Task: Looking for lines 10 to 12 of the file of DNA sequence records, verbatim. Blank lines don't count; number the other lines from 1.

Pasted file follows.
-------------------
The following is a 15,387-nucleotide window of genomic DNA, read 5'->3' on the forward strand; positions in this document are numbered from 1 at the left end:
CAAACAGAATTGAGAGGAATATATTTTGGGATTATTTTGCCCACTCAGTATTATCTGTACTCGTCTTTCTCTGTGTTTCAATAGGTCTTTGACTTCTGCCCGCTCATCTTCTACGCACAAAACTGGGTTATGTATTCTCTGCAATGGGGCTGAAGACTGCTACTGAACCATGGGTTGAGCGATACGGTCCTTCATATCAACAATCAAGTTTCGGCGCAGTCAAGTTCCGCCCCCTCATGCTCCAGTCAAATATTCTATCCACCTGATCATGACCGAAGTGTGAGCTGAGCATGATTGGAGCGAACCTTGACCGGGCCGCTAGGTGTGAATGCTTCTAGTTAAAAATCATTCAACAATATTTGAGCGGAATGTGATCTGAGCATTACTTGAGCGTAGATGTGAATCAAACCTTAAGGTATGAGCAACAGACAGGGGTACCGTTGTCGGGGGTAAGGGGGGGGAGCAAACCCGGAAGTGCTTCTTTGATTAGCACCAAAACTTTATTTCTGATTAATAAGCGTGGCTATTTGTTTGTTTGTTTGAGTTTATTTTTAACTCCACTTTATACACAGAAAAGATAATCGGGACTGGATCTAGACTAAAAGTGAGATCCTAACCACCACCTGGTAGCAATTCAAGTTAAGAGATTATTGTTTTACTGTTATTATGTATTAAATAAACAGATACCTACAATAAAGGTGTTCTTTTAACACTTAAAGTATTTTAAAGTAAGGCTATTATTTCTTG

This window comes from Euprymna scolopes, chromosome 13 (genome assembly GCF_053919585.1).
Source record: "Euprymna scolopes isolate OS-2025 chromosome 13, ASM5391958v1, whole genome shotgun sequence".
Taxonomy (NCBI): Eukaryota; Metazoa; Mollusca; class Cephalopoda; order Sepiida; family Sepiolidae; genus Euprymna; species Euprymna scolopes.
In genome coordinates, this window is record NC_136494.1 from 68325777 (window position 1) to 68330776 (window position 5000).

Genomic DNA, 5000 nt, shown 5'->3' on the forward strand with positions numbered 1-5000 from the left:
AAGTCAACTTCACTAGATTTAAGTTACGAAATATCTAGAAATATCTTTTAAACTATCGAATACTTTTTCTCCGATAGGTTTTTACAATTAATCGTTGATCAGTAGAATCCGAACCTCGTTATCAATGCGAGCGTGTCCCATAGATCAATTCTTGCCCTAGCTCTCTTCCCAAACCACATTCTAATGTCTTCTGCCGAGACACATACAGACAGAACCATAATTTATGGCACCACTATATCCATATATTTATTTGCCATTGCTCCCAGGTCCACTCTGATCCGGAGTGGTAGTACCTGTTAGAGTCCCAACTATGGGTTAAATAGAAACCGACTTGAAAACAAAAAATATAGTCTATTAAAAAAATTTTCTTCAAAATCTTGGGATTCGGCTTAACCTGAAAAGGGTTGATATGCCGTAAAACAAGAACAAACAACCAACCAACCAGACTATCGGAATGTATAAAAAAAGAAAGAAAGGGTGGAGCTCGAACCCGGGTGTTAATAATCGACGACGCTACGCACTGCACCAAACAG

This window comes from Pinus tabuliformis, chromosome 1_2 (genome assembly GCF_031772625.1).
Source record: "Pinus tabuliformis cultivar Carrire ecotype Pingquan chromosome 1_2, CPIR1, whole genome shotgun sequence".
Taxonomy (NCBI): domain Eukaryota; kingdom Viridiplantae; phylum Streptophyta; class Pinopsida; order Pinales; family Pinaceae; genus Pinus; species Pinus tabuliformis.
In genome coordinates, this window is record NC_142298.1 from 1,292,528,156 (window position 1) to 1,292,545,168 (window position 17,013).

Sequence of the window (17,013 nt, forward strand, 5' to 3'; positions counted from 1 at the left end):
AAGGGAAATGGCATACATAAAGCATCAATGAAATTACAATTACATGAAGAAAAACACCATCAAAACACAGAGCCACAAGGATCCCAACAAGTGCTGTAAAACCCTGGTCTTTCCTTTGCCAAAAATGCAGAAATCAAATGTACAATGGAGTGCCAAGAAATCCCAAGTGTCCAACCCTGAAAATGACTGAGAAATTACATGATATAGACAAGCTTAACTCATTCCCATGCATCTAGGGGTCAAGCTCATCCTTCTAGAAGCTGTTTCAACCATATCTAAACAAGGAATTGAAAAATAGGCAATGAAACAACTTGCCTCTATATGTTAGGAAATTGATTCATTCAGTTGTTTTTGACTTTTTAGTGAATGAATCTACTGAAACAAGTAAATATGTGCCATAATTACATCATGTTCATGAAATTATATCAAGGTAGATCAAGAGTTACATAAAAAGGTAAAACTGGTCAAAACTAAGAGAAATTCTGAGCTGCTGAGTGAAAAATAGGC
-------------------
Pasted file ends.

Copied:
Source record: "Pinus tabuliformis cultivar Carrire ecotype Pingquan chromosome 1_2, CPIR1, whole genome shotgun sequence".
Taxonomy (NCBI): domain Eukaryota; kingdom Viridiplantae; phylum Streptophyta; class Pinopsida; order Pinales; family Pinaceae; genus Pinus; species Pinus tabuliformis.
In genome coordinates, this window is record NC_142298.1 from 1,292,528,156 (window position 1) to 1,292,545,168 (window position 17,013).